If the amounts raised through medtech companies' IPOs remained steady over the last two six-month periods, the returns for the venture investors that backed the groups before they floated have shown much greater variation.
In the second half of 2014, VCs quadrupled their money, on average, when the US-based companies in which they had invested went public, whereas in the first half of this year the average return was 48% (see table). Medical device companies have had great difficulty drumming up venture funding over the last few years, and if this trend persists, the funding climate for early-stage companies may become even more hostile.
Investors in biotech saw returns of 210% on average from companies that went public in the first half of 2015 (Biotech bull market boosts IPO bumps, July 9, 2015). These are the kind of figures that are likely to make VCs even less likely to risk a punt on medtech companies.
Much of the medtech boom in H2 2014 can be attributed to a single outlier: iRadimed (NASDAQ:IRMD). The infusion pump maker attracted very little in the way of venture financing - a single round 10 years ago worth $1.5m - and thus, while its IPO was small, it provided investors with a return of over 3000%. Without the iRadimed float, the H2 bump was a 46% average.
iRadimed seems to have a pretty healthy business. It is the only company that makes non-magnetic drug pumps, meaning that they may be used to deliver anaesthesia or other medication even when a patient is undergoing an MRI scan. According to analysts from Roth Capital Partners, iRadimed is the fastest-growing medtech company it covers, with a predicted top line annual growth rate of 41% and an operating margin in the mid-to-upper 20% range.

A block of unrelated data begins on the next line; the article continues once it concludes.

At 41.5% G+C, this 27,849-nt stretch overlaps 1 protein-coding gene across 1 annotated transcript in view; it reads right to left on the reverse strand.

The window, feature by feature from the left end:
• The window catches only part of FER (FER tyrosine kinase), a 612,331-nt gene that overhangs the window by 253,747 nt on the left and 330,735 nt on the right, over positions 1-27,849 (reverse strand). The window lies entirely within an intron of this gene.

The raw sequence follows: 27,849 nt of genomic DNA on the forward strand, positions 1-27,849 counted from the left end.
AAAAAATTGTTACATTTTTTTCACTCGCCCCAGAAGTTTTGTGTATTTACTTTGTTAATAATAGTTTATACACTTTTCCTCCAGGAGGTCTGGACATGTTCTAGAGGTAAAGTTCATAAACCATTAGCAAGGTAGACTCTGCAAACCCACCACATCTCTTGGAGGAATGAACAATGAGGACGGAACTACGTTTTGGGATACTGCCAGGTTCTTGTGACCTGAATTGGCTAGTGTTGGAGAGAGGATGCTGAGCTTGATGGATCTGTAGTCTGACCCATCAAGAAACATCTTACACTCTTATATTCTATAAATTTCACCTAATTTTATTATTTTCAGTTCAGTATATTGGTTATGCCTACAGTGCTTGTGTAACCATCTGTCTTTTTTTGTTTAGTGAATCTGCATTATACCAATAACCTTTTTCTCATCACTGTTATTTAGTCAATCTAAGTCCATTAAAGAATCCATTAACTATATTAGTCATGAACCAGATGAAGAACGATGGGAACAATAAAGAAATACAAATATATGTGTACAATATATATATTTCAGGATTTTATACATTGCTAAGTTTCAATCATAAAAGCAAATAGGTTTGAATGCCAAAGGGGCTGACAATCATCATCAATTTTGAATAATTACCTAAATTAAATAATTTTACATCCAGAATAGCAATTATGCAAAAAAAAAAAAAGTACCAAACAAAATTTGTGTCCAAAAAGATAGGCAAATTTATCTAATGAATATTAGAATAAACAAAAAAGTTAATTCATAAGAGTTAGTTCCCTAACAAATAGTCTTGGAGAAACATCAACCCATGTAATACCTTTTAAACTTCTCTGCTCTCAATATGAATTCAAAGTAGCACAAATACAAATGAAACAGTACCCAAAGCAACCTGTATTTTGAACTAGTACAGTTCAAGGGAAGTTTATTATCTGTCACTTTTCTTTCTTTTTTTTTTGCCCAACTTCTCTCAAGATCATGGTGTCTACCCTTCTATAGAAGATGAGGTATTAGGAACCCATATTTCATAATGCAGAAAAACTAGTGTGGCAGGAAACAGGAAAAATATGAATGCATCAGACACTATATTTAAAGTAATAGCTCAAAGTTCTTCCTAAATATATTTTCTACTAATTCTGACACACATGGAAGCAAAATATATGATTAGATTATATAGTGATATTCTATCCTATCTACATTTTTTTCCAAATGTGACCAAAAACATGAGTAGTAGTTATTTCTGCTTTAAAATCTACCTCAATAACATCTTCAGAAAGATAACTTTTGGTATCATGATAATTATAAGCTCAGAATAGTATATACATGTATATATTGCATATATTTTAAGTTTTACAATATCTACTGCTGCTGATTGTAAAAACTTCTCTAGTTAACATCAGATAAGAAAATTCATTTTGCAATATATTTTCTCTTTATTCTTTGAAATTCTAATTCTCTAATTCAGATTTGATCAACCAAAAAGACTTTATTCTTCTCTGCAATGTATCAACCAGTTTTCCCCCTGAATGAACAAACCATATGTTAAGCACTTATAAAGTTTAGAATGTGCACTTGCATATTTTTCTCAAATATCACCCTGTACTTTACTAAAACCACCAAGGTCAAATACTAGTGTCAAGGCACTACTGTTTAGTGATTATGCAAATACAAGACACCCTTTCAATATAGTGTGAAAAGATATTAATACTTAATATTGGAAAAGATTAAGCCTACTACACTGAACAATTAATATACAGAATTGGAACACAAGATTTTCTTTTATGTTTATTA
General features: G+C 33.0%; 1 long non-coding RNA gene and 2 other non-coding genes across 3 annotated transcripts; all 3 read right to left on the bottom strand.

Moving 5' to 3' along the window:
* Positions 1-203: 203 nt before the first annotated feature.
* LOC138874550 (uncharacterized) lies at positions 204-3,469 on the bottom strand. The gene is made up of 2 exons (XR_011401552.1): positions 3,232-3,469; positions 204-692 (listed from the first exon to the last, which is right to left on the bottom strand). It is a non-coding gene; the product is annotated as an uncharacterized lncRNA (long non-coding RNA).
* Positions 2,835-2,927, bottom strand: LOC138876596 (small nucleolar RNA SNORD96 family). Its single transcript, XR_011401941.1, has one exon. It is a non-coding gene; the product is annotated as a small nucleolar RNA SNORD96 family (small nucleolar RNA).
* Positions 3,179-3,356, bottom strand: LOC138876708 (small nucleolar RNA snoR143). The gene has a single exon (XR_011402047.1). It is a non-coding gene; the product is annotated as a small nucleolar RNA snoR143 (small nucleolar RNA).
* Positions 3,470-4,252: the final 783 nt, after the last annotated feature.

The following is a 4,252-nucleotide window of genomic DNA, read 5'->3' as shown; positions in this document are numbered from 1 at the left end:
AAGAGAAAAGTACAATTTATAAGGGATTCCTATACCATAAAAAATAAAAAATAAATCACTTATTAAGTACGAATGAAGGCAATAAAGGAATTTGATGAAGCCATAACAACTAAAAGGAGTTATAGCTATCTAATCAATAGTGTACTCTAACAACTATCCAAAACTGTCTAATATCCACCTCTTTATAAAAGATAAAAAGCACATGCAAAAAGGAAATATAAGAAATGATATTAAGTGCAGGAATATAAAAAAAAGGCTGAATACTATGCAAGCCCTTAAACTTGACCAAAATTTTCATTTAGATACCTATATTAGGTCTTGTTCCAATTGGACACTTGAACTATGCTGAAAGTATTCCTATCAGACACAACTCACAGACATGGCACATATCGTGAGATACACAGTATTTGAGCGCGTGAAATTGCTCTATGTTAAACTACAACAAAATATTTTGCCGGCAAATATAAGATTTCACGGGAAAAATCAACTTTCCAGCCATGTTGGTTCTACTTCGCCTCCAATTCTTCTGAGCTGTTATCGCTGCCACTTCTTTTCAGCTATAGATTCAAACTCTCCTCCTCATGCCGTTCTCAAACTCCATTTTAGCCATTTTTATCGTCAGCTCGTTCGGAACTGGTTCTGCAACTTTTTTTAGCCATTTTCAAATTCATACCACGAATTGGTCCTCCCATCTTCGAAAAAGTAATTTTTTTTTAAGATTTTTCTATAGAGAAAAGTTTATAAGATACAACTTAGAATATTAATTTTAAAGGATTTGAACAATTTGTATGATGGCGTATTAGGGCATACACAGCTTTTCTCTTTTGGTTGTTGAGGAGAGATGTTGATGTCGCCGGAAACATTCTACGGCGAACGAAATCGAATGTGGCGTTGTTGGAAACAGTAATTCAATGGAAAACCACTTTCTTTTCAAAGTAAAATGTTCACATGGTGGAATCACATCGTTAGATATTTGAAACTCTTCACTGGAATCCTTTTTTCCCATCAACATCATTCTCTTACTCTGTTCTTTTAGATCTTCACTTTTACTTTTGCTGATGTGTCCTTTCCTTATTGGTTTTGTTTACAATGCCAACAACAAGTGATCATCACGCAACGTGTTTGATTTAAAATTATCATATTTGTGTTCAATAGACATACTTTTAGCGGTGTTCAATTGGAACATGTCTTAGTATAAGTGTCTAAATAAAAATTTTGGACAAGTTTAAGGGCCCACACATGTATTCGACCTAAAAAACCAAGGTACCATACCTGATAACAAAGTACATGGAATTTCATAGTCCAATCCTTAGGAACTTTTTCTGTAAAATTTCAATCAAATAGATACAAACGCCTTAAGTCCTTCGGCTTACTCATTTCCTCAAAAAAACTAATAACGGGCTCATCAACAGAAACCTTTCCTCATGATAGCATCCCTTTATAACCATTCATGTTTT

With this in mind, it seems odd that the group attracted so little early cash. The few investors that did get in on the ground floor have been richly rewarded.
The best investment among the companies that floated in 2015 so far has been the most recent: Glaukos (NYSE:GKOS), which was also near the top of the chart of the most raised (Medtech floats remain steady in 2015, July 2, 2015). Its NYSE listing provided a bump of 176% despite the group having received a respectable $110m in venture cash since 2002 over the course of six rounds.
And Presbia (NASDAQ:LENS), another single-product ophthalmics company, takes the second place. Where Glaukos makes a tiny stent to relieve ocular pressure in glaucoma patients, Presbia offers a technology for longsightedness. Most people are happy to wear reading glasses to correct their vision, but as people remain active into older age, Presbia believes its implantable lens will find a ready market, similar to that for laser eye surgery.
A bump of 171% greeted Presbia's backers when it floated in January, but things have not been so rosy from there; its share price had slid 18% at the half-year point.
The wooden spoon goes to genomics group OpGen (NASDAQ:OPGN), which despite attracting a total of $58m in investment from experienced funds such as Versant Ventures floated at half the price of its pre-IPO shares. With the stock sinking 38% since its Nasdaq debut in early May, its performance has been roundly disappointing.
The positive from the first half of this year is that more companies provided a return to their venture investors than disappointed them. But, since floating, only half the companies have seen their stock rise. Medtech is always biotech's poor relation when it comes to VCs, and on this showing, in future it could find itself poorer still.
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